223. Maru bhajia
down memory lane
When my siblings and I were young, our parents would usually take us to the City Park in the afternoon, followed by a walk round Kimathi Street and then the best part of the evening…. a plateful of maru bhajias or a whole bag of hot hot chips. We usually preferred the bhajias. There were 2 places we would go to, Maru Cafe or a small cafe opposite the Khoja Mosque
(unfortunately cannot remember the name). The hot bhajias were absolutely yummy and along with the really spicy chutney we would get a whole bottle ( tree top bottle re used) of tamarind chutney. We usually returned an empty bottle to the waiter. It wasn’t a fancy restaurant at all, we would sit in the car and have the bhajias. Imagine car service! We still have the van but the place no longer exists. I think the owner moved to UK and now there is a famous Maru Bhajia House in Wembley. In the meantime, newer places opened up offering Maru bhajia as they are called in Kenya but none actually match the original cafe. However, I must mention that the bhajias sold at Slush in Nairobi come pretty close and now the younger generation know them as Slush bhajias and not maru bhajia. You must be wondering what is all this noise about maru bhajias. Well for all those who have never heard or tried them, they are basically potato fritters coated with chickpea flour. It’s very much sort of an eating culture among the Asian community in Kenya. I still go to Slush to have bhajias whenever we go to Nairobi just as we always go to the Maru Bhajia House in Wembley when I visit London. I tried to find out the history of maru bhajia, but couldn’t find any. I got a request from a follower of my blog for the recipe and out came my old recipe book and I made them for my daughter and husband. When my kids were younger it featured as dinner quite often. For my husband, I had to make them with green gram (yellow moong) flour as he is allergic to chickpeas. You really cannot make out the difference. It was an excellent substitute and I had a very happy hubby as its one of his favourite dishes.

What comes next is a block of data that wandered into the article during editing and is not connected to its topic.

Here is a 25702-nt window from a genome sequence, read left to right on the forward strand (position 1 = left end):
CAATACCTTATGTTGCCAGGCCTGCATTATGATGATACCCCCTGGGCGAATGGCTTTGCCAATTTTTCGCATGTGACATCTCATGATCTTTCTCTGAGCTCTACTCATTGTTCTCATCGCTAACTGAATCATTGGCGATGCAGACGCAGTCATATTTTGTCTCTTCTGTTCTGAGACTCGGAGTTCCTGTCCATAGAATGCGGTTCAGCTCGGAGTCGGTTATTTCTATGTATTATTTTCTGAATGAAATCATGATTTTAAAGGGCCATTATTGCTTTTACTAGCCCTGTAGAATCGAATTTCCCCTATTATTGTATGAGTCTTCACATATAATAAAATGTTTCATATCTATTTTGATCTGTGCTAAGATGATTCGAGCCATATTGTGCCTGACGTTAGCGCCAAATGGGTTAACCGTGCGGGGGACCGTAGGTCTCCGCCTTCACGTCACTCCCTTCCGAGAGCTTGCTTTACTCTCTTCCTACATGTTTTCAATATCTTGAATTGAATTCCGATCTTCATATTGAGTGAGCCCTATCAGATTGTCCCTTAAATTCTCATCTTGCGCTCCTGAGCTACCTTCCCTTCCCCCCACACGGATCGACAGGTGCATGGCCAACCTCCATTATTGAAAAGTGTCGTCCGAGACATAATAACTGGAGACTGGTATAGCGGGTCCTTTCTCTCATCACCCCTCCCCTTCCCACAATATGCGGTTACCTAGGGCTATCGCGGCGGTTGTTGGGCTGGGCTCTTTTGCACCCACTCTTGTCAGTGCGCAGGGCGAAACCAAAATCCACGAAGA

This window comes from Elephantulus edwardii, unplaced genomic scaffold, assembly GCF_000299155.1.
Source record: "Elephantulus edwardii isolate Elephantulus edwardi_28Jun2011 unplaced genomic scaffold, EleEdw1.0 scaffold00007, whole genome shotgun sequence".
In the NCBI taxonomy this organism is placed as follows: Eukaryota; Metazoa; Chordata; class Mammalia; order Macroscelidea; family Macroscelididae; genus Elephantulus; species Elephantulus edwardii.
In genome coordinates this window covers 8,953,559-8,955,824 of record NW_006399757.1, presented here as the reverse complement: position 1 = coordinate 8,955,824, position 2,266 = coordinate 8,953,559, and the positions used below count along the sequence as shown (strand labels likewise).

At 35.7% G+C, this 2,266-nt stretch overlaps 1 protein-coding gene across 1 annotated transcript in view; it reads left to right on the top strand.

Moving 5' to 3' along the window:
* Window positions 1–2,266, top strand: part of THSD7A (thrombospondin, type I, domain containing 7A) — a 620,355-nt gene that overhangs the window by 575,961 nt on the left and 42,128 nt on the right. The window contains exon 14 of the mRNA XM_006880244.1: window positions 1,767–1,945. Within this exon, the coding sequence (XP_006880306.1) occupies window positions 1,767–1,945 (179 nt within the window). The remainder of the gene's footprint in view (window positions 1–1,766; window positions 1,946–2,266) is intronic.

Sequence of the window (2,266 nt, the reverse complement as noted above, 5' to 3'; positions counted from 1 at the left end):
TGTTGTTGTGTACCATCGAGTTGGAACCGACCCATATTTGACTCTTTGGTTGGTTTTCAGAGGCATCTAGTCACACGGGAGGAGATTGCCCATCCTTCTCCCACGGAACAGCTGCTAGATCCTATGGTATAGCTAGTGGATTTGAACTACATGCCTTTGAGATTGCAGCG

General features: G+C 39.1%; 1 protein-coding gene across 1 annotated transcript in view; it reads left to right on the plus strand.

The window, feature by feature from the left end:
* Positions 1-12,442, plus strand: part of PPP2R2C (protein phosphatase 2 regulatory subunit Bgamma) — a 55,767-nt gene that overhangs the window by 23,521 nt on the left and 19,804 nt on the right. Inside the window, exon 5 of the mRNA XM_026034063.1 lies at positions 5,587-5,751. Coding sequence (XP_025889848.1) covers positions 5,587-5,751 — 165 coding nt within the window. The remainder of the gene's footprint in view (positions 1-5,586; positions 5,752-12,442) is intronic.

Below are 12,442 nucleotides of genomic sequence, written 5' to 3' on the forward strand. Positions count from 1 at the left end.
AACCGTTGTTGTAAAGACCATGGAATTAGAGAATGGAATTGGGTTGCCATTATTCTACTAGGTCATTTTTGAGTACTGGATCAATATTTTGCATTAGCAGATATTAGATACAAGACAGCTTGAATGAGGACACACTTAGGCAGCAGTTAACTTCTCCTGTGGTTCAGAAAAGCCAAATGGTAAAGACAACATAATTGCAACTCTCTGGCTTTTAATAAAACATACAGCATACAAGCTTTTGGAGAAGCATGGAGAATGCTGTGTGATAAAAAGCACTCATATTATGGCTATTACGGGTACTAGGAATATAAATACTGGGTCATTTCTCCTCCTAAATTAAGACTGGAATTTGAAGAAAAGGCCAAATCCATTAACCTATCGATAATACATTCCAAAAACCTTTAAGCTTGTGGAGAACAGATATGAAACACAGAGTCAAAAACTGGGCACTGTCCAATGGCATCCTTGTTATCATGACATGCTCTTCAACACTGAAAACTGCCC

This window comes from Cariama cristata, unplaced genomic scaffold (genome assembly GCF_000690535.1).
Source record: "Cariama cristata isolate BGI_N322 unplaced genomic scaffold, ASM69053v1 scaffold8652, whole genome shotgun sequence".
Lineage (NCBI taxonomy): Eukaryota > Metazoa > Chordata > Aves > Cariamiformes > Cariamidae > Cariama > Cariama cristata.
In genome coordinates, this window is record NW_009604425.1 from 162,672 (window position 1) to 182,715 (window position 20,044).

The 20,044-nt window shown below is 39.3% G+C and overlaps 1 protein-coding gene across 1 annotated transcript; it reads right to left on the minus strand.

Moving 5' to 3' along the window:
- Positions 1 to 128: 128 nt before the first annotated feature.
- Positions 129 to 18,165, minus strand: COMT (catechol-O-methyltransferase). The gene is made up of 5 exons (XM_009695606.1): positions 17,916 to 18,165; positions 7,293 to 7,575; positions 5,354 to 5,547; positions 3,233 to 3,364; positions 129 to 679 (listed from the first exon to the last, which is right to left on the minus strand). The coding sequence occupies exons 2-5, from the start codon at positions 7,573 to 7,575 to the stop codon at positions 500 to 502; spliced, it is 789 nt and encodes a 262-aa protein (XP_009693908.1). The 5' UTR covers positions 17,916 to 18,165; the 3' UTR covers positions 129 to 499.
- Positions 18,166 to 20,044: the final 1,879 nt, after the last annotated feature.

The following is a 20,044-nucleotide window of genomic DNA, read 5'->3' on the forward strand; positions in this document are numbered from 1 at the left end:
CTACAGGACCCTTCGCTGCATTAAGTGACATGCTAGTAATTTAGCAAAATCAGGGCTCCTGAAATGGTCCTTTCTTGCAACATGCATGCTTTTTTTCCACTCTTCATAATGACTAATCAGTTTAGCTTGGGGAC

For this recipe, use potatoes that don’t brown easily on frying. I used meru potatoes in Kenya. You probably want to use potatoes that are meant for chips (french fries). Unfortunately, the potatoes are not that good in India. Perhaps you could soak them for a while before using them.
6 to 8 servings
1 kg potatoes (about 5 to 6 big potatoes)
1½ cups chickpea flour (chana flour, besan flour)
¼ cup rice flour
1 tsp turmeric powder (haldi)
1to 2 tsp green chilli paste
2 tsp ginger paste
2 tsp garlic paste
1½ tsp salt
1 tsp red chilli powder
1 tsp sugar
½ cup chopped fresh coriander
For the chutney :
1 cup lightly packed peeled and grated carrot
1 cup lightly packed peeled and grated cucumber
3 medium tomatoes
½ cup fresh chopped coriander
1 tsp ginger paste
2 to 3 tsp green chilli paste
½ tsp garlic paste
¾ to 1 tsp salt
3 tbsp tamarind paste
oil for deep frying
water in a bowl for mixing
Preparation of the chutney :
- Cut the tomatoes into half. Using a grater, grate the tomatoes to get a coarse paste. Do not grate the skin. Throw away the skin or eat up for roughage.
- Place the tomato paste,chopped coriander, peeled carrots and cucumber into a blender. Process it for a few seconds. You want a coarse paste. Add a little water if required.
- Remove the coarse paste into a bowl.
- Mix in the remaining ingredients for the chutney and keep it aside till required. Adjust the taste according to your preference.
- Prepare the coating first. Sift flours, salt, chilli powder, turmeric powder together.
- Add the remaining ingredients and mix well. Add the juice of 2 lemons and miss well.
- Peel the potatoes and slice them into roundels using a mandolin. The thickness will depend on your preference. My family likes them pretty thin.
- Heat the oil in a frying pan or wok over medium heat.It is ready when you drop a small piece of potato and it rises to the top.
- Take a handful of the sliced potatoes and place it on a wide plate or tray.Spread them out.
- Sprinkle about 3 to 4 heaped tablespoons of the flour mixture. Add 2 to 3 tablespoons of water and mix everything gently using your palm.
- Drop the coated slices in the hot oil and fry till they become crispy and lightly golden brown. Do not overload the frying pan.
- Keep turning the bhajias gently with a slotted spoon while frying. Once done, remove them with the slotted spoon and serve with chutney.
- Do not let the potatoes soak in water for too long as it will take longer to fry them.
- If you do not have a mandolin, slice them using a knife.
- I have added the tamarind to the chutney but if you prefer you can make extra tamarind chutney on the side. Take about 3 to 4 tablespoons of tamarind paste and add about 1 to2 cups of water. Add salt and red chilli powder according to your taste.
- Do not add too much water to the flour as you want the flour mixture to stick to the potato slices.
- To prepare tamarind paste, place the tamarind in a pan. Cover it with water. Bring it to a boil. Simmer for 5 to 10 minutes. Let the mixture cool. Remove the stalk and seeds. You will be left with a pulpy mixture. Process the pulpy mixture in a blender. Pass it through a sieve. Tamarind paste or pulp is ready. Store the extra amount in the freezer.
December 17, 2019 at 1:18 am
Enjoyed reading about your childhood, I live about a 10 min drive from Maru’s in wembley; they are very famous here as well and i have grown up with them too